Racial inclusion definition its importance and advantages

Racial inclusion

The definition of Racial inclusion in companies aims to combat racism, promote the insertion, recognition and appreciation of professionals who suffer from the lack of opportunities caused by structural racism.

The racial issue can be considered one of the most discussed topics of 2020 so far. Remarkable events around the world caught – and still do – everyone’s attention, regardless of social class, gender or race.

Given the importance that is imposed, this approach, so important for society, has been widely debated again and has been gaining strength, including in the labor market through racial inclusion in companies. Understand that racial diversity is a very comprehensive subject and does not only concern the inclusion of blacks and browns, but of different races.

However, as in Brazil this is the dominant race, much more than other ethnicities such as the yellow ones, for example, our focus will be on the racial inclusion of black people in the corporate environmentContinue to understand this reality and learn about the actions that your company can adopt internally and in front of society. Good reading!

Why is racial inclusion so important to the market?

Not only in the job market, the discussion about racial inclusion is an urgent agenda in several areas, as it has repercussions in all sectors. But, unfortunately, some employers end up reproducing discriminatory behavior, bringing up the need to address the issue in the professional field.

Rethinking racial and ethnic diversity is something so urgent and crucial that the United Nations (UN) declared the period from 2015 to 2024 as the International Decade for People of African Descent , with the aim of promoting recognition, justice and development of these people.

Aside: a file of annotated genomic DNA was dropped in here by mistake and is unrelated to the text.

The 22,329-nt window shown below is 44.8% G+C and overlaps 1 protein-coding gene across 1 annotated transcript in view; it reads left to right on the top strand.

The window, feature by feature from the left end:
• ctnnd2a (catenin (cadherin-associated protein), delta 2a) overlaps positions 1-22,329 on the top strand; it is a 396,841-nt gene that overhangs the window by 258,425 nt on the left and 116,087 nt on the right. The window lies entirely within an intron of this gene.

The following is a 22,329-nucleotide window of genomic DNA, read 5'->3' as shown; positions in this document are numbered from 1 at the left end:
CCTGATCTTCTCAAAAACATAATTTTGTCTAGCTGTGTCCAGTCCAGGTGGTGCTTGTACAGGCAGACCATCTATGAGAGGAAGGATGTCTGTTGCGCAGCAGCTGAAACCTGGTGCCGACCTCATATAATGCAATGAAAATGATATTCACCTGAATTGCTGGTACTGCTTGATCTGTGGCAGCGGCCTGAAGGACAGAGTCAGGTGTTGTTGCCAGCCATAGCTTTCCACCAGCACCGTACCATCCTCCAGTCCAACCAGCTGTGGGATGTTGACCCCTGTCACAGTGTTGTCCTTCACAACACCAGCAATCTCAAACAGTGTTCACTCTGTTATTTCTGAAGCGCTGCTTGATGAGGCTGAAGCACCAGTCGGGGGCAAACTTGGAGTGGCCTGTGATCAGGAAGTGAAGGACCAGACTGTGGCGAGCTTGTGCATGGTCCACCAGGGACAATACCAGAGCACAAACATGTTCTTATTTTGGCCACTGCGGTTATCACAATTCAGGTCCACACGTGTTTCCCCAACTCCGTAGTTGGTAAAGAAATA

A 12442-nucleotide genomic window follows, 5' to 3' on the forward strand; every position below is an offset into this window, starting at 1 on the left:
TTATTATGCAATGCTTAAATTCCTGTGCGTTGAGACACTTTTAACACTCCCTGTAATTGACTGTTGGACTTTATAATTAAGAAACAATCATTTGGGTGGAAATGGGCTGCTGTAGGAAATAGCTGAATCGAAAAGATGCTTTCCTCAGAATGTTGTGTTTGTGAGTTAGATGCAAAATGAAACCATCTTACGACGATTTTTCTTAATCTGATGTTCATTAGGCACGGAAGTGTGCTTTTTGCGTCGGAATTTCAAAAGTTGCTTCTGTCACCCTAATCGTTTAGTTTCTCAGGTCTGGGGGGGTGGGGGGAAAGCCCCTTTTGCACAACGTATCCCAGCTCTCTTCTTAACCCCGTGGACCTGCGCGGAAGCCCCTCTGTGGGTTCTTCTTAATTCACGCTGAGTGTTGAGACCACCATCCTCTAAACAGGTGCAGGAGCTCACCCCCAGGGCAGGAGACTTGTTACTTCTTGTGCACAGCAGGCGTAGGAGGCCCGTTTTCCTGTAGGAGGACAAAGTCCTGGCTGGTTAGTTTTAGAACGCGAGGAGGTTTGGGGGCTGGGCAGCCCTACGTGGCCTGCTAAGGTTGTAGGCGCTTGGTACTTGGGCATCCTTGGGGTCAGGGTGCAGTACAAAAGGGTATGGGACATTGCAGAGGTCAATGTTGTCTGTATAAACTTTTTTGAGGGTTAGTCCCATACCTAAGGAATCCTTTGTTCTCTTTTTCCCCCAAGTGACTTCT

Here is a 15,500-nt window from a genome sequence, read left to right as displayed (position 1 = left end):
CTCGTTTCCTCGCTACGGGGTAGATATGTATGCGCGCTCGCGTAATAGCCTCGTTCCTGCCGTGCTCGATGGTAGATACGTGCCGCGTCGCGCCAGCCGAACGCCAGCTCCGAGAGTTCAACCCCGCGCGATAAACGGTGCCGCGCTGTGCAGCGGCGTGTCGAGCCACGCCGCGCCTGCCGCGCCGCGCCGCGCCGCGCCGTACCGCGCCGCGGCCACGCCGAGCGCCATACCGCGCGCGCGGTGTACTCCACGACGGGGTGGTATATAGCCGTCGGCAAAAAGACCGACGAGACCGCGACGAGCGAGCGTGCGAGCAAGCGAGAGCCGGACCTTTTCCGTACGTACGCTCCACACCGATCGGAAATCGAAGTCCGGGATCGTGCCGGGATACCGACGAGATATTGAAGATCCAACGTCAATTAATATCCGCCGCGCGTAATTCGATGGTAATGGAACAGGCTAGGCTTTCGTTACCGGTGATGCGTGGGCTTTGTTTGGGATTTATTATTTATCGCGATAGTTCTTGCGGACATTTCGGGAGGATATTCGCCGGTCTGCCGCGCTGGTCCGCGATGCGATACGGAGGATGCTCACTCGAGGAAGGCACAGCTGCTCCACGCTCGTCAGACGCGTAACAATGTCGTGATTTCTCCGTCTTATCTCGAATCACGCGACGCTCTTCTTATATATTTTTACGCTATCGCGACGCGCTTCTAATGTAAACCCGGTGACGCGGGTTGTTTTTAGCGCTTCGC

According to the UN itself, people of African descent have, recognized throughout the world, less access to quality education , health services, housing and security. The organization also recognizes that, despite advances in the fight, racism and racial discrimination continue to manifest themselves in disadvantage and inequality.

Therefore, it is evident that companies, as the main agents of the labor market, have a key role in the construction of racial diversity in the context in which they are responsible. But you will see, throughout this article, that the work developed by companies can bring results that go far beyond the corporate world.

What are the advantages of investing in racial inclusion in companies?

It may not be immediate, but the benefits of promoting racial diversity will sooner or later be realized by everyone: black and non-black professionals, by the institutions themselves and by the job market globally. See some examples.

1-Multiple and diverse teams

Starting with the advantages for companies, they have the ability to assemble increasingly diverse teams , whether in culture and lifestyle, or in different skills. Organizations composed mostly of whites have the opportunity to escape from “more of the same” by hiring people who belong to the same nuclei.

Thus, when they do not make room for diversity, these companies end up hiring professionals who, many times, have the same standard of training and specialization and end up always reflecting the same behaviors in a corporate environment, failing to invest in plurality, which is so healthy for their growth.

2-Increased productivity and profitability

Many companies are attentive to the inclusion of racial diversity in the labor market and have this as a basic premise for hiring partners, partners and suppliers. If a company has racial inclusion as one of its pillars, it may not hire another company that does not have black workers on its staff, for example.

In this sense, organizations that share the same vision, in addition to helping to combat structural racism, are ahead and are more likely to sign contracts, win bids, bids and, consequently, increase their internal productivity and the company’s profitability.

3-Professional appreciation

For professionals, when racial inclusion is promoted, opportunities for growth and development are given so that they can stand out in their careers and even reach high positions such as directors and management, or even act as business partners.